Claudia Burkill, 8, was given hours to live after being diagnosed with an inoperable brain tumour in 2011 but has become the first person to beat the rare disease.
A girl of eight who was told she would die from a rare cancer has become the first in the world to beat the disease.
Claudia Burkill was diagnosed with Metastatic PineoBlastoma – an inoperable brain tumour – in June 2011.
On four separate occasions her family was told she had days – in some cases hours – to live and had even begun to make preparations for her funeral.
But incredibly the youngster has defied all the odds to make a miraculous recovery – and get the all-clear.
Following an experimental Italian treatment called The Milan Protocol involving 44 sessions of radiotherapy and some of the highest doses of chemotherapy ever administered to a child, doctors have dramatically reversed their prognosis.
Her family received the amazing news in a phone call on Saturday night – exactly three years after mum Andrea first called NHS Direct worried about Claudia’s health.
They have since raised hundreds of thousands of pounds for the children’s brain tumour research centre at the University of Nottingham.
The family announced the news on the Facebook page they have used to help raise vital cash for research.
Delighted mum Andrea wrote: “We have just received possibly the most terrifying phone call of our entire lifetime… a phone call from a Consultant, Claudia’s Consultant, Dr Sophie Wilne at 1730hrs on a Saturday evening.
“They have the official mri results and we needed them sooner rather than later.
“I will keep this incredibly brief as I am finding it impossible to concentrate, impossible to focus and in truth to breathe and not just scream myself into a senseless fit.
“I will try and get online tomorrow and write a full explanation to the very best of my limited medical knowledge but…..
“CLAUDIA IS CLEAR…..CLAUDIA IS CANCER FREE.
“CLAUDIA IS NO LONGER CLASSED AS TERMINALLY ILL.
“A miracle has happened, it really has………I just can’t stop shaking and I need to sign off. Love to each and every one of you.”
The Facebook post has since been liked by more than 165,000 people.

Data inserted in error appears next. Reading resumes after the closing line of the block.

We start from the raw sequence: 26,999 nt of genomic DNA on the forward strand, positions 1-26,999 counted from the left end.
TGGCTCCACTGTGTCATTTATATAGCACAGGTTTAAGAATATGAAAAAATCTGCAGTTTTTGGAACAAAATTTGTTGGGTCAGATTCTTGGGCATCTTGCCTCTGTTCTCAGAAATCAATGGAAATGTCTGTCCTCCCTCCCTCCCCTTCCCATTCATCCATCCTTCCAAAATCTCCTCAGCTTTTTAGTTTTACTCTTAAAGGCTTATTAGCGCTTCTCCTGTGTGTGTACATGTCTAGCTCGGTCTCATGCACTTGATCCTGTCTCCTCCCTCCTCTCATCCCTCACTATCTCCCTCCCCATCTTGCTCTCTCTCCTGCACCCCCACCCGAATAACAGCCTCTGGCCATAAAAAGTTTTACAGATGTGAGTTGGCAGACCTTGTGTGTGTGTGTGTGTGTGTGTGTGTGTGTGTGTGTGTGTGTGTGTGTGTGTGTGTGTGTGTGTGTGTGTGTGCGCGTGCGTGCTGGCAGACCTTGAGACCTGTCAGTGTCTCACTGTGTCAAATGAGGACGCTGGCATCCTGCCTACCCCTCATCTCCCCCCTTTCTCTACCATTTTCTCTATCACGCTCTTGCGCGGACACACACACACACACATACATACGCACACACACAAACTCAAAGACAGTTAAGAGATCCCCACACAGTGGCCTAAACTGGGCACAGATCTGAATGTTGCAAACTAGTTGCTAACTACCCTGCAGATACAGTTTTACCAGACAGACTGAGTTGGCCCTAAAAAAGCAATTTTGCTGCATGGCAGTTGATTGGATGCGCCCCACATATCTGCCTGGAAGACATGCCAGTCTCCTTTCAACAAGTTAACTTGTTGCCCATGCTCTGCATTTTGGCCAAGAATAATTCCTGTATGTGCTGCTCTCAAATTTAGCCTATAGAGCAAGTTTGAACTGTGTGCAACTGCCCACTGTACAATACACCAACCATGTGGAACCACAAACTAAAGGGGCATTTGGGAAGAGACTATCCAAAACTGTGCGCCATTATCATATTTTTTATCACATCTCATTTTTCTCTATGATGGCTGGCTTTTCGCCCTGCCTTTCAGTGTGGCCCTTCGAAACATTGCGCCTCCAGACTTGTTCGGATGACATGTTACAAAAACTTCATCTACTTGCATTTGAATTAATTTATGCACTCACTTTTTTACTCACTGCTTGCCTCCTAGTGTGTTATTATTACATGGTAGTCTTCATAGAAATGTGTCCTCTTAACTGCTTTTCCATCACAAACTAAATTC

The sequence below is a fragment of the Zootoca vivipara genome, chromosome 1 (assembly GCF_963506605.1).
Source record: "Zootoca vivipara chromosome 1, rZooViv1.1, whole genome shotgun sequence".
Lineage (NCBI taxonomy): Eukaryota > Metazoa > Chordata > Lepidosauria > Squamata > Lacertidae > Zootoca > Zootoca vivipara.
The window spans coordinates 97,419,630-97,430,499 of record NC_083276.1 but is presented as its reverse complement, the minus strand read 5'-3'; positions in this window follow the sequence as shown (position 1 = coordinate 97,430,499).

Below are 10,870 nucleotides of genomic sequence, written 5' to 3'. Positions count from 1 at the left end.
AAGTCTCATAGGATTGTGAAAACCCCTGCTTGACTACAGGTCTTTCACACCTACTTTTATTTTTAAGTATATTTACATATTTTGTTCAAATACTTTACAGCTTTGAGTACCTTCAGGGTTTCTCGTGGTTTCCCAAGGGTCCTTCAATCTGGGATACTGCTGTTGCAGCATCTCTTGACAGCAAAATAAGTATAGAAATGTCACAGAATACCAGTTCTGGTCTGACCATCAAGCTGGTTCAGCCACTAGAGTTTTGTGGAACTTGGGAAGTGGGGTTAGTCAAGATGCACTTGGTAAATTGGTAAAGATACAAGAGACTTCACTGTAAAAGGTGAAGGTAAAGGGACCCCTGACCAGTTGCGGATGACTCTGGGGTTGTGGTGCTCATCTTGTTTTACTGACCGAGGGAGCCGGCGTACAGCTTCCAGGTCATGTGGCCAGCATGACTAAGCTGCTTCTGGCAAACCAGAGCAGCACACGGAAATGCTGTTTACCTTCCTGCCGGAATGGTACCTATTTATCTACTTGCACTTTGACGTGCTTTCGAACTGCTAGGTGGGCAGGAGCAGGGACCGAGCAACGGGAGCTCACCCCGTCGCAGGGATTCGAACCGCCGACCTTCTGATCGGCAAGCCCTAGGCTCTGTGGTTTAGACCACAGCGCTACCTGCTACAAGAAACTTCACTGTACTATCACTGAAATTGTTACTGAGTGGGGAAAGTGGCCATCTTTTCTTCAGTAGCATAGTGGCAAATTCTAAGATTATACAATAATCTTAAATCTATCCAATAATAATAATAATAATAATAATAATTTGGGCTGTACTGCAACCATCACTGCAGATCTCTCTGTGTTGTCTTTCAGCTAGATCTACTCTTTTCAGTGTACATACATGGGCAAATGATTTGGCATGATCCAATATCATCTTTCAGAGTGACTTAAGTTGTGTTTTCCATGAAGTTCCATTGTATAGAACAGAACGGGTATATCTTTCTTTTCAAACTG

Doctors only see three or four cases a year of the condition for which there is still no known cure.
Claudia first became ill after a family holiday aged just five and was first diagnosed with a squint.
But after being taken to a different hospital, doctors spotted the aggressive tumour in the centre of her brain.
At one point Claudia was given weeks to live and Andrea and dad David had to consider planning her funeral.
Although she has suffered some brain damage from the treatment, her family are positive that her health will continue to improve.
Andrea said: “We had lived with a terminal diagnosis with death believed to be imminent for a crazy 694 days.
“Today is the very first day in a very long time that I can look into the eyes of our four stunning children and ‘know’ that I don’t have to plan the funeral of one of them in the very near future.
“Today is our first day of freedom, a freedom so far lost and forgotten.
“The mere joy of being alive today far surpasses any other single day in my live so far.
“There are no signs of any tumour, any leptomeningeal spread or any recurrent disease, anywhere.
“We are the luckiest people in this world – Claudia is believed to be the very first little girl in the world ever to survive metastatic pineoblastoma.
“She has paid a high price, we all have, however, she does have her life and we are dedicated to making the very best that it can be for her.
“A life where she can experience love, joy and happiness in abundance and be cherished always.”
Claudia was told of her incredible recovery from terminal cancer by her young sisters, her mum Andrea said.
Sisters Abigail and Esme explained to Claudia that she had beaten the disease at their home in Market Rasen, Lincs, on Saturday.
All three girls held hands as they broke the news, and brave Claudia smiled and replied with the word “yay”.
Consultant Paediatric Oncologist Dr Sophie Wilne said: “This is a very difficult brain tumour to treat so I am delighted that three years later Claudia has beaten the odds.
“Her latest MRI scan shows no evidence of tumour which is excellent news.
“All of us who have looked after Claudia and her family at Nottingham Children’s hospital are really pleased and wish her and her family the best for the future.”